The Complainant alleges that the Respondent has registered and is using the Domain Name in bad faith under the Policy. The Complainant’s CONCORD mark enjoys international recognition. It is therefore inconceivable that Respondent was unaware of Complainant’s trademarks when it registered the Domain Name. Respondent’s choice of the Domain Name clearly reflects an intention to target Complainant’s Movado Company Stores and Complainant’s retail customers.

Next, says the Complainant, the Respondent is using the contested domain name for a home page that provides a search engine for a variety of consumer goods, presumably resulting in click-through revenue for the Respondent. Such use is evidence of bad faith. Fox News Network, LLC v. Warren Reid, WIPO Case No. D2002-1085 at Section 6 (use of domain name to increase Internet traffic to search engine is evidence of bad faith); Nokia Corp. v. Nokiagirls.com a.k.a. IBCC, WIPO Case No. D2000-0102 (multitude of links to e-commerce websites can be reasonably presumed to demonstrate commercial benefit); Nintendo of America, Inc. v. Pokemonplanet.net, et al., WIPO Case No. D2001-1020 (finding bad faith based on website format that strongly suggested it was used to generate “click-through” revenue for the Registrant).

According to the Complainant, in addition to improperly benefiting from click-through revenue generated by the search engine on the Respondent’s site, that site deliberately attempts to divert web traffic to competitors of the Complainant. Thus, on the right-hand side of the Respondent’s home page at the contested domain name, there are links to “Seiko Watch,” Citizen Watch,” “Raymond Weil Watches,” “Rolex” and several other competitor brands.

The Complainant states that, as prior arbitrators have held, the use of a domain name to direct traffic to the sites of a complainant’s competitors based on confusion with a complainant’s mark is evidence of bad faith. See, e.g., Disney Enter., Inc. v. Nicolas Noel, NAF 0309000198805; see also Luck's Music Library v. Stellar Artist Mgmt., NAF 95650 (finding bad faith where Respondent linked the domain name to website offering services similar to Complainant’s services); Etro S.p.A. v. Domain Registrations, WIPO Case No. D2006-0207 at Section 6.C (intentional use of confusingly similar domain name to attract Internet users to a website with links to sites offering goods similar to complainant’s goods establishes bad faith); Etro S.p.A. v. Domaincar, WIPO Case No. D2006-0107 at Section 6.C (use of domain name as search engine linked to websites offering same goods as complainant leads to presumption of bad faith).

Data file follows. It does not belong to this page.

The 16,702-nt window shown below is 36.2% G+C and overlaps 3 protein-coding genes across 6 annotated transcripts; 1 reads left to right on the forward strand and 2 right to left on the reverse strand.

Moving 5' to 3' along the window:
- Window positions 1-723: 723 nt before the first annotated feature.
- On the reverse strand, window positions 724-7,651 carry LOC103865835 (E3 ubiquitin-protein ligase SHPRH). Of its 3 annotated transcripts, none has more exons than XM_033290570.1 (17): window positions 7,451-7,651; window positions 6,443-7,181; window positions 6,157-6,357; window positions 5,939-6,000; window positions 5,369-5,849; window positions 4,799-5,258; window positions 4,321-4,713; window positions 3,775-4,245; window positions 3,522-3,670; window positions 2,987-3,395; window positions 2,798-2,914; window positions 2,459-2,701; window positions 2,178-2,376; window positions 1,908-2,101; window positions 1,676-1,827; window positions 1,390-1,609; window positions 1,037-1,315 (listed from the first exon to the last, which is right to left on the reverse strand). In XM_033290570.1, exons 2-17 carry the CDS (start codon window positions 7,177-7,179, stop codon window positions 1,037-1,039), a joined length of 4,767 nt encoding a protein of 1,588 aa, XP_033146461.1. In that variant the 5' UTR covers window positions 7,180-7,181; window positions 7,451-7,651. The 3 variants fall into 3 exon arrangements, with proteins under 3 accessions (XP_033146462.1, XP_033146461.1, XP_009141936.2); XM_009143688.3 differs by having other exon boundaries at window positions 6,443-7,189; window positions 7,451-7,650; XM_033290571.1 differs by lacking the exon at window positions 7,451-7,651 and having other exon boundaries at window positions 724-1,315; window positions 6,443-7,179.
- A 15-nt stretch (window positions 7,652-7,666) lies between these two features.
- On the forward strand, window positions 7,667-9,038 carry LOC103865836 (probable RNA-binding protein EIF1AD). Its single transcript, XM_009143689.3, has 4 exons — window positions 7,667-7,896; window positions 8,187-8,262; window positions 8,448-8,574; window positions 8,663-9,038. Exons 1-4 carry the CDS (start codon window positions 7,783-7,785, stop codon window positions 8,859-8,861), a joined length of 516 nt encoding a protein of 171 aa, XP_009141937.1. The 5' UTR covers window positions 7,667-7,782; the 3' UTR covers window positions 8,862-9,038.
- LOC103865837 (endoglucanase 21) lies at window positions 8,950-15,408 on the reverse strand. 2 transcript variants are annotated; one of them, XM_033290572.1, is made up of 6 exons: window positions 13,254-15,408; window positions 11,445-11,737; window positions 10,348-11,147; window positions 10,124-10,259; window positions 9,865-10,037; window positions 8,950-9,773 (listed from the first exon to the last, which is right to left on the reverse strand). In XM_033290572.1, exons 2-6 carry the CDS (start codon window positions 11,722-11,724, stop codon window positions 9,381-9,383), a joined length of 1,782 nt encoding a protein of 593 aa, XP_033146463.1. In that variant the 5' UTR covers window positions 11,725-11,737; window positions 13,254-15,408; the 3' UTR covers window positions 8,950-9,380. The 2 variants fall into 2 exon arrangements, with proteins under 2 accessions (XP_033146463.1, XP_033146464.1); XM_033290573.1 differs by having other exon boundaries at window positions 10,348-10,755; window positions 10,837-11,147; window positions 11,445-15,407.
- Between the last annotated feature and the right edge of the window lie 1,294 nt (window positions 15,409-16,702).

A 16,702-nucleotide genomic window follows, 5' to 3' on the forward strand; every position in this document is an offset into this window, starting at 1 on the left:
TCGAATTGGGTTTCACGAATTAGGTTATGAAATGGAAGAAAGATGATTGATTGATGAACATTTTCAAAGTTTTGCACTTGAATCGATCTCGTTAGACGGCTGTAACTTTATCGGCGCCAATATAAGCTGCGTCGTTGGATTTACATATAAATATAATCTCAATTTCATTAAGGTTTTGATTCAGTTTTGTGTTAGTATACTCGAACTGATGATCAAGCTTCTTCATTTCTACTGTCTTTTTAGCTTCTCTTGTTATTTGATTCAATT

Finally, according to the Complainant, the Respondent’s bad faith is shown by a pattern of registering domain names that incorporate well-known trademarks of others – a fact that WIPO panels have consistently held to constitute evidence of bad faith. See, e.g., Valeant Pharmaceuticals Int’l v. Johnny Carpela, WIPO Case No. D2005-0786; Alloy Rods Global, Inc. v. Nancy Williams, WIPO Case No. D2000-1392. The Respondent has registered numerous other domain names that incorporate well-known trademarks (or misspellings thereof) of third parties. For example, the Respondent has registered the domain names <swissarmyandswisswatches.org> (incorporating the name and registered mark of the well-known line of watches and handtools), <unitedway.info> (incorporating the name and registered mark of the famous non-profit organization), <hilton-hotel-new-york.com> (incorporating the name and registered mark of the famous hotel chain), <marshallmathers.org> (incorporating in full the given name and sometimes-performance name of the famous rapper Eminem), <jeepliberty.info> (incorporating in full the name and registered mark of the well-known line of automobiles from DaimlerChrysler), <nintendomullienium.net> (incorporating the name and registered mark of the famous video game company), <beyonceknowle.com> (a misspelling of the name of the famous singer and actress Beyonce Knowles), <addids.com> (a misspelling of the name and registered mark of the famous line of shoes), <blocbkuster.com> (a misspelling of the name and registered trademark of the famous video store chain), among others. See, e.g., Briefing.com, Inc. v. CostNet Domain Manager, WIPO Case No. D2001-0970 (acquisition of misspelling of a trademark shows bad faith).